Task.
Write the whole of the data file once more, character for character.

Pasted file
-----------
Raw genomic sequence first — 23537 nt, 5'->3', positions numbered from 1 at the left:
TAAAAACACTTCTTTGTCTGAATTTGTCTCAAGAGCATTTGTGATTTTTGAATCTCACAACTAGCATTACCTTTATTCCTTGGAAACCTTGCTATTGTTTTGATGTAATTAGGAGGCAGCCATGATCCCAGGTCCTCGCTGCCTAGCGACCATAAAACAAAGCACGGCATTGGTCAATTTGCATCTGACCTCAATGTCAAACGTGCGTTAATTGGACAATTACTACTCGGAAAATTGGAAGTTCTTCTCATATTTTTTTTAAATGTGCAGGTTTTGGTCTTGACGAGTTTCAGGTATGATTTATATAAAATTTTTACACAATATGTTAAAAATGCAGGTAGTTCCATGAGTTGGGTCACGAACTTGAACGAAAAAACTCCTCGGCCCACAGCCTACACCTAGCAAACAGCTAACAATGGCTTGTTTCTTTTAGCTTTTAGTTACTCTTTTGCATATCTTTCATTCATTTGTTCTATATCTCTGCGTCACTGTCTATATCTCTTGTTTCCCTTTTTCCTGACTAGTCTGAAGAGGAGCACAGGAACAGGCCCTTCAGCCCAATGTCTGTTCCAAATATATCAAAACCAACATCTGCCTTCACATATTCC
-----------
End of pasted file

Raw genomic sequence first — 23537 nt, 5'->3', positions numbered from 1 at the left:
TAAAAACACTTCTTTGTCTGAATTTGTCTCAAGAGCATTTGTGATTTTTGAATCTCACAACTAGCATTACCTTTATTCCTTGGAAACCTTGCTATTGTTTTGATGTAATTAGGAGGCAGCCATGATCCCAGGTCCTCGCTGCCTAGCGACCATAAAACAAAGCACGGCATTGGTCAATTTGCATCTGACCTCAATGTCAAACGTGCGTTAATTGGACAATTACTACTCGGAAAATTGGAAGTTCTTCTCATATTTTTTTTAAATGTGCAGGTTTTGGTCTTGACGAGTTTCAGGTATGATTTATATAAAATTTTTACACAATATGTTAAAAATGCAGGTAGTTCCATGAGTTGGGTCACGAACTTGAACGAAAAAACTCCTCGGCCCACAGCCTACACCTAGCAAACAGCTAACAATGGCTTGTTTCTTTTAGCTTTTAGTTACTCTTTTGCATATCTTTCATTCATTTGTTCTATATCTCTGCGTCACTGTCTATATCTCTTGTTTCCCTTTTTCCTGACTAGTCTGAAGAGGAGCACAGGAACAGGCCCTTCAGCCCAATGTCTGTTCCAAATATATCAAAACCAACATCTGCCTTCACATATTCC